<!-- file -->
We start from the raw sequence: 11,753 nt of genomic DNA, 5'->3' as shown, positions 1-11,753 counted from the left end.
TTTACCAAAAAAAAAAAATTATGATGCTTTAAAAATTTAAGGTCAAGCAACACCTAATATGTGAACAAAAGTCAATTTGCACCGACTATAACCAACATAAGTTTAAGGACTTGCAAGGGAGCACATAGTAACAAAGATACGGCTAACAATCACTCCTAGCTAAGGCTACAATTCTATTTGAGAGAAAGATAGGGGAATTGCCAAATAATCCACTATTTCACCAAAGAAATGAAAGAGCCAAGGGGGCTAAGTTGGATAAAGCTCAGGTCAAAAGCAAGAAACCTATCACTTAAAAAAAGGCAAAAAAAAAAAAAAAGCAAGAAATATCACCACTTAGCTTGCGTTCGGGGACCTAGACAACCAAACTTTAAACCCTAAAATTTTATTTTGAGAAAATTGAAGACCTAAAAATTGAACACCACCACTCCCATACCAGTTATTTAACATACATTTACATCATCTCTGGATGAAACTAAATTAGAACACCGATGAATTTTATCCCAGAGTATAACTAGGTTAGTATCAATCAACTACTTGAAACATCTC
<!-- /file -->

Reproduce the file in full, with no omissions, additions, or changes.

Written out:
We start from the raw sequence: 11,753 nt of genomic DNA, 5'->3' as shown, positions 1-11,753 counted from the left end.
TTTACCAAAAAAAAAAAATTATGATGCTTTAAAAATTTAAGGTCAAGCAACACCTAATATGTGAACAAAAGTCAATTTGCACCGACTATAACCAACATAAGTTTAAGGACTTGCAAGGGAGCACATAGTAACAAAGATACGGCTAACAATCACTCCTAGCTAAGGCTACAATTCTATTTGAGAGAAAGATAGGGGAATTGCCAAATAATCCACTATTTCACCAAAGAAATGAAAGAGCCAAGGGGGCTAAGTTGGATAAAGCTCAGGTCAAAAGCAAGAAACCTATCACTTAAAAAAAGGCAAAAAAAAAAAAAAAGCAAGAAATATCACCACTTAGCTTGCGTTCGGGGACCTAGACAACCAAACTTTAAACCCTAAAATTTTATTTTGAGAAAATTGAAGACCTAAAAATTGAACACCACCACTCCCATACCAGTTATTTAACATACATTTACATCATCTCTGGATGAAACTAAATTAGAACACCGATGAATTTTATCCCAGAGTATAACTAGGTTAGTATCAATCAACTACTTGAAACATCTC